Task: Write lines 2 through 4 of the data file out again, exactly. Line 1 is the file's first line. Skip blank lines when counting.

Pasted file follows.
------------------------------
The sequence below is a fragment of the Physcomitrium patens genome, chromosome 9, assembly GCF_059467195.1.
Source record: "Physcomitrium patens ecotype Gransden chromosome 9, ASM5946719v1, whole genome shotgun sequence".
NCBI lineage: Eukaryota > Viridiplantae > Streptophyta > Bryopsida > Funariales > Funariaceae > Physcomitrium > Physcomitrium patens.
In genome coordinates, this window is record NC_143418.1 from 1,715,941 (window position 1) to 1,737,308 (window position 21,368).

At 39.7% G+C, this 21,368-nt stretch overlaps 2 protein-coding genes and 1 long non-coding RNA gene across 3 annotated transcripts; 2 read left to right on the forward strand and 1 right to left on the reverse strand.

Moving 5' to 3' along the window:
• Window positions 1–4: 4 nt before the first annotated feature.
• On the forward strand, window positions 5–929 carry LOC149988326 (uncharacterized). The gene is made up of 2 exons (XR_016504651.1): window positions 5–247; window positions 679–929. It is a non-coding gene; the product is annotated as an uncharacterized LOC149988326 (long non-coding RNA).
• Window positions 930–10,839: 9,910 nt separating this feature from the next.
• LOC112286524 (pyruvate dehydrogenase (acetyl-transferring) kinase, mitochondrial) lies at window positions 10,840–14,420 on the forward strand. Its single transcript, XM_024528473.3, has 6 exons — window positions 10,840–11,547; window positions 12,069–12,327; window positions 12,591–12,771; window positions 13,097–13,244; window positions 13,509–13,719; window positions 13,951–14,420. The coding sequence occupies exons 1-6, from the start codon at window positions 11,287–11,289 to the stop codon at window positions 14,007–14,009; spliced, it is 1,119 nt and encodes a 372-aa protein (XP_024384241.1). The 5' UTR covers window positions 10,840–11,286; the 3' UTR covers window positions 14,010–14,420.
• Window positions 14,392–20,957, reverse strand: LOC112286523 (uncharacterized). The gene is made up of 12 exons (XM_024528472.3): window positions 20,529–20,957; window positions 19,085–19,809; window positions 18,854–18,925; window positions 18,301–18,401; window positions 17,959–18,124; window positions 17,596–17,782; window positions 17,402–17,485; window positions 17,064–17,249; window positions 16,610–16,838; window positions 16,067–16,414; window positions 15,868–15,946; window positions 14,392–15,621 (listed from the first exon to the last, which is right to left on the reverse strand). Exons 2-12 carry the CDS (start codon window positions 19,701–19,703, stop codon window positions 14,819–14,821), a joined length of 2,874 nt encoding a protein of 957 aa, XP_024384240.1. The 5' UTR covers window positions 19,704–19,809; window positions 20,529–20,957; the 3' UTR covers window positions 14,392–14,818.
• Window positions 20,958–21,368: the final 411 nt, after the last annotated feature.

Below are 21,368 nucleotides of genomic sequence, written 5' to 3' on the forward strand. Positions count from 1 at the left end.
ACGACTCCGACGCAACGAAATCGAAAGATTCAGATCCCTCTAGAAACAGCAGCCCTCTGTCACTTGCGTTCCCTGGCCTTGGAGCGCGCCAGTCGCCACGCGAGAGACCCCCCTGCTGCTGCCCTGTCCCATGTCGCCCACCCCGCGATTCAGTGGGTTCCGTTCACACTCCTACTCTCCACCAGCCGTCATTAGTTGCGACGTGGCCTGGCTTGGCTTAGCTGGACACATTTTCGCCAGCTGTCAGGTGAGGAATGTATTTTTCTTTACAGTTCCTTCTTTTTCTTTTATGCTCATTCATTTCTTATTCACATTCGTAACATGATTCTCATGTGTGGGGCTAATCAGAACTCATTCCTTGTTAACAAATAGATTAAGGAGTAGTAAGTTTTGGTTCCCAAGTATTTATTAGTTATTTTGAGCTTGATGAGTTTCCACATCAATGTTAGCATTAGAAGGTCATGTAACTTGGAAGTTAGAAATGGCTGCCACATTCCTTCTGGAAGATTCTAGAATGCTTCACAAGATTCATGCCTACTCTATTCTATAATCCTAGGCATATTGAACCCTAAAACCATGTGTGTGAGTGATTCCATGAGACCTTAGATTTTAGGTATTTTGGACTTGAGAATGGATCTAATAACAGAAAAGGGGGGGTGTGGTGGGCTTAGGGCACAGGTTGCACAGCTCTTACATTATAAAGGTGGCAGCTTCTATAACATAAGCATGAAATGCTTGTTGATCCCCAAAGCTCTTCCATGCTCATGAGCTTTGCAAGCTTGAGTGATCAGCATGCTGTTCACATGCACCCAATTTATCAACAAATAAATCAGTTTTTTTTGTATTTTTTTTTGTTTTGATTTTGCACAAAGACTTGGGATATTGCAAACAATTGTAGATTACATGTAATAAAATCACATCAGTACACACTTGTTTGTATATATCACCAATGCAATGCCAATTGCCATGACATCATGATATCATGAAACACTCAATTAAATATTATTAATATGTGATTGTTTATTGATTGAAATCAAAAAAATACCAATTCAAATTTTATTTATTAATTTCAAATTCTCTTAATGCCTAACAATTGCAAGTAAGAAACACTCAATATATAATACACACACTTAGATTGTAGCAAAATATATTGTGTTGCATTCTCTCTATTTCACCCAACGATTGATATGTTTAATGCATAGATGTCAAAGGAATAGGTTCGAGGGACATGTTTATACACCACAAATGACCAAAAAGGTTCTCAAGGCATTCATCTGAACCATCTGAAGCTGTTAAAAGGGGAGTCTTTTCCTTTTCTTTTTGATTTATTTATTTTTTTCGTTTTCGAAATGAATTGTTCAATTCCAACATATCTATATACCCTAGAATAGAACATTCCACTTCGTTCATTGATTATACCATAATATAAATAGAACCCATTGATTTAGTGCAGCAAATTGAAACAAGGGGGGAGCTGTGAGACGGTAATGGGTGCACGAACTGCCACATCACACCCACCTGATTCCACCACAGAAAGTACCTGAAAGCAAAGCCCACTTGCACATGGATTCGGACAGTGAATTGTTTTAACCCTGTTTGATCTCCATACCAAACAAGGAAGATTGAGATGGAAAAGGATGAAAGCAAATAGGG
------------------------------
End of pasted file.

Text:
Source record: "Physcomitrium patens ecotype Gransden chromosome 9, ASM5946719v1, whole genome shotgun sequence".
NCBI lineage: Eukaryota > Viridiplantae > Streptophyta > Bryopsida > Funariales > Funariaceae > Physcomitrium > Physcomitrium patens.
In genome coordinates, this window is record NC_143418.1 from 1,715,941 (window position 1) to 1,737,308 (window position 21,368).